By Corey Irwin
There’s a large group of Sharks in Santa Monica, but don’t worry, this breed isn’t vicious – unless you happen to be their opponent on the field.
While the rest of LA either mourned the fortunes of the Lakers or Clippers, or was waiting nervously on the fate of the Kings (they won), a small band of weekend warriors were celebrating the first 2012 sporting triumph for the city on Sunday afternoon.
Admittedly, it is a bit of a stretch to claim that even family members of the Santa Monica-based Beachside Sharks were aware of the feat.
However, for the 13 players who woke on Monday a little worse for wear, the Southern California Australian Football League (SCAFL) championship was a fitting reward for the efforts over the past few months.
For those unfamiliar with Australian Football (or Aussie Rules, as it is called), the game contains elements from rugby, soccer, and basketball.
The SCAFL competition is made up of teams scattered across the metropolitan areas of Los Angeles, Orange County, Riverside, and San Diego.
All of the players are amateurs – some being Americans who are new to the sport, others being Aussie ex-pats now living in the area.
The game is fast-paced and hard-hitting, and the sport’s full-physicality was on display during the championship.
The Sharks’ focus was evident before the game.
During warm ups and stretches, players engaged in universal chatter, pumping each other up.
Head coach John Fragomeni implored his team to push hard, dig deep, and give it all for the full four quarters.
In the huddle before the game, each Shark shared what they were going to do to help the team secure victory.
“Though the conversation was naturally full of clichés, it amazingly didn’t feel trite,” Fragomeni said. “From the seasoned veterans to the rookies, the belief was there, and the will to win for each other fueled that desire.”
The Orange County Jets came in as the favorite, having lost only one game during the regular season, coincidentally enough to this same Beachside club.
However, the Sharks’ intensity and attack was evident from the opening bounce and by the second quarter they could smell blood in the water.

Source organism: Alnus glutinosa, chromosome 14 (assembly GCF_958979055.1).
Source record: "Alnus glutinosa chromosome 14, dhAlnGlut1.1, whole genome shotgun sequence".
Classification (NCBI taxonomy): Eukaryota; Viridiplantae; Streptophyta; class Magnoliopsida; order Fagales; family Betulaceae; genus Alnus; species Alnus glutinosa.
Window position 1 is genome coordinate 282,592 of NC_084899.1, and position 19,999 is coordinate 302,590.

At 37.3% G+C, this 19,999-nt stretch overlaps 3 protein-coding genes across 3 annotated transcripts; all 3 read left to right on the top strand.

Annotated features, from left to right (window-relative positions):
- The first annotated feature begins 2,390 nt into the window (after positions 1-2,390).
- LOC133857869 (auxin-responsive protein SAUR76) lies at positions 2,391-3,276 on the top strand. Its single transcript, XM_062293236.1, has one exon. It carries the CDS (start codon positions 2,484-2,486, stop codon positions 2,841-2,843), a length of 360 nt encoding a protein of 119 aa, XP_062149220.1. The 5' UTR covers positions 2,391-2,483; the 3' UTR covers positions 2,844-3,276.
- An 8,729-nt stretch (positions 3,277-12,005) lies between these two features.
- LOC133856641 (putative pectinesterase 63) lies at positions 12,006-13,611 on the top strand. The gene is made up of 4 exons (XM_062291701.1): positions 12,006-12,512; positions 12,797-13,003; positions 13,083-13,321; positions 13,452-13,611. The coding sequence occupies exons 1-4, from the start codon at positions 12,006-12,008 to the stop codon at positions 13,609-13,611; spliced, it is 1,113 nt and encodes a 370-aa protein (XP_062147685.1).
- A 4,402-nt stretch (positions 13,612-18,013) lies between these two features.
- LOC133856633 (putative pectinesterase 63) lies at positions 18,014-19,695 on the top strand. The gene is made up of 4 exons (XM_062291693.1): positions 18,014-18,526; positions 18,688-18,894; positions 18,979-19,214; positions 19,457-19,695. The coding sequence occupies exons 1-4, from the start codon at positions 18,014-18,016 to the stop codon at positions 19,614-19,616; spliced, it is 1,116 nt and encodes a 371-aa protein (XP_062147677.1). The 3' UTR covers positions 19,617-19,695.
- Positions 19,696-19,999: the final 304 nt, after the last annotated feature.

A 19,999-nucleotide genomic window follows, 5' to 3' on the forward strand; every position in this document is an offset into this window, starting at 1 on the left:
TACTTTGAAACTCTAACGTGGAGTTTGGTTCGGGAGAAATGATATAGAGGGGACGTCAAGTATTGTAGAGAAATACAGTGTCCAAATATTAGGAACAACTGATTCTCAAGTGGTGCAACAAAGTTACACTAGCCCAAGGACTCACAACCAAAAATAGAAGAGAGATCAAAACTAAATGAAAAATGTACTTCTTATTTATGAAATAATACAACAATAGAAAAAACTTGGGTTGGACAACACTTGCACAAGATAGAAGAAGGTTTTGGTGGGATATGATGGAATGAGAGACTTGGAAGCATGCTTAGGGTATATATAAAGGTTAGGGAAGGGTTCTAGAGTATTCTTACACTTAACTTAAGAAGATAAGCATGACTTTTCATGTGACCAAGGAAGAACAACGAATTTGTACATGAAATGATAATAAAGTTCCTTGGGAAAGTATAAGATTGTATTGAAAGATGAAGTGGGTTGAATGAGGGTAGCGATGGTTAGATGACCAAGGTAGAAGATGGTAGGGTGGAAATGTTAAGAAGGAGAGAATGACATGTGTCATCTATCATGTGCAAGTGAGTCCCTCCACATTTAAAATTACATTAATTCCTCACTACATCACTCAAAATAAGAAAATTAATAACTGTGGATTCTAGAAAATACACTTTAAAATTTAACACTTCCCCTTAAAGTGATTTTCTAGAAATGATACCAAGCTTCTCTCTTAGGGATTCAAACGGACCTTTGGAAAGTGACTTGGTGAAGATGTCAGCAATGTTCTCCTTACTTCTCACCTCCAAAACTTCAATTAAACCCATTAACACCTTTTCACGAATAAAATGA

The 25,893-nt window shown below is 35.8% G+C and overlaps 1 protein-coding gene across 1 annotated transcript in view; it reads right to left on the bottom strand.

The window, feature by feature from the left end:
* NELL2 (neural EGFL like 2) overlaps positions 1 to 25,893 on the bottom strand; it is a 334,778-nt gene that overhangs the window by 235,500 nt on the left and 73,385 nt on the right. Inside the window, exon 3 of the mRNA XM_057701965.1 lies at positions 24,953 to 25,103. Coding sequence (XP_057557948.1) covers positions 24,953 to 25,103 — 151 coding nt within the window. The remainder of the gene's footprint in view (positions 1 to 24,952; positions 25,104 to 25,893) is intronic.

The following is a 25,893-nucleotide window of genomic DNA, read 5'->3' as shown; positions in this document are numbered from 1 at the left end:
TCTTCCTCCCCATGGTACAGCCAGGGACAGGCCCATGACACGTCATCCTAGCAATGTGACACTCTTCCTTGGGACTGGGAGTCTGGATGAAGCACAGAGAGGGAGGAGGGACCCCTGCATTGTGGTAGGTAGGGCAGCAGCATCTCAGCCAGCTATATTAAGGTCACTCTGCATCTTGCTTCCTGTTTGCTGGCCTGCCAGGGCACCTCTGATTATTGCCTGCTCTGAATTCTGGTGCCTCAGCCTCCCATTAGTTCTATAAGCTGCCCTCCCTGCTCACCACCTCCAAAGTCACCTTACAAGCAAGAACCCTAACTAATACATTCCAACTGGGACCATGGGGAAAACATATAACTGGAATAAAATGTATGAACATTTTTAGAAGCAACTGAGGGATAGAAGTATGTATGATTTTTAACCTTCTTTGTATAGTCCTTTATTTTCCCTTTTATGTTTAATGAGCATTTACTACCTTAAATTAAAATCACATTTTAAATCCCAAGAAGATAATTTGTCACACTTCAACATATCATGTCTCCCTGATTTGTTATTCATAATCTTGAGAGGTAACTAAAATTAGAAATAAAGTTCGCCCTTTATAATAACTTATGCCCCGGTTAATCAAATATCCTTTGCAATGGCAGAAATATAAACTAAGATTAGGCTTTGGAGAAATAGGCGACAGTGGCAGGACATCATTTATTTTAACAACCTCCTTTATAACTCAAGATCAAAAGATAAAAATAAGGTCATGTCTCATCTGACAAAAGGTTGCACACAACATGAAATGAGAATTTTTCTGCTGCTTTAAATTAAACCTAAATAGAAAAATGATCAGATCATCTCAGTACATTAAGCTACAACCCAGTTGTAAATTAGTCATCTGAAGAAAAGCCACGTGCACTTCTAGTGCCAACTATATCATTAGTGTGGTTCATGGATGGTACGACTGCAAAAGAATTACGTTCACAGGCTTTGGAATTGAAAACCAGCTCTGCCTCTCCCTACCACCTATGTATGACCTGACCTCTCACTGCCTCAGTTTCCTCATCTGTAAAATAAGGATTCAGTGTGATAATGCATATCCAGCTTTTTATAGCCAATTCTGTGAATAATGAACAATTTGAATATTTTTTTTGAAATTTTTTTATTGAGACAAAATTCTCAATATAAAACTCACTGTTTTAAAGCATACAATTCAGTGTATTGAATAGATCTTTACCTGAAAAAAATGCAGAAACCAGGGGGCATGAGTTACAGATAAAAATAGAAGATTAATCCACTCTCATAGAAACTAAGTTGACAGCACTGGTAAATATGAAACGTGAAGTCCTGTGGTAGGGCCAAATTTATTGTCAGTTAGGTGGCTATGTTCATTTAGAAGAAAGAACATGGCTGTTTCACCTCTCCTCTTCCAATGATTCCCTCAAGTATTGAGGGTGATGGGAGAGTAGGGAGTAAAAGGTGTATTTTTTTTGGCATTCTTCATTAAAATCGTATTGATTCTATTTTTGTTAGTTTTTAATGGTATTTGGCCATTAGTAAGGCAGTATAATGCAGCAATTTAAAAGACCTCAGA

Team captain Adrian Heffernan led the onslaught, kicking seven goals over the course of the game. Jason Bottrell and Kaine Price were strong in defense for the Sharks, allowing the Jets to kick only five goals in the entire match.
All of the Sharks rose to the occasion, consistently controlling the flow of the game and constantly pressuring Orange County when they had the ball.
Still, when asked for stand-out players, Beachside coach Fragomeni pointed out two of the club’s young recruits.
“Chase (Bryant) and Brandon (Heicklen) really stepped up for us today,” he said. “To see two American players who’ve only learned the sport over the past couple of years play at such a high level really speaks to the quality of athletes we’ve been able to recruit to the club”.
Indeed, Bryant, who previously played college football, had several highlights in the game, including 3 goals. But equally as impressive was Heicklen, the youngest player in the league at only 14 years old.
Routinely matched up against players several inches taller (and several years older), he racked up possessions all over the field. Later this summer he’ll take his talents to Australia as one of only two Americans selected to participate in the NAB Under 16 National Championships.
For now, the Sharks can celebrate bringing the SCAFL championship to Santa Monica. In just a few weeks, players from across the LA area will form the LA Dragons, a traveling side which competes against teams from all over the USA.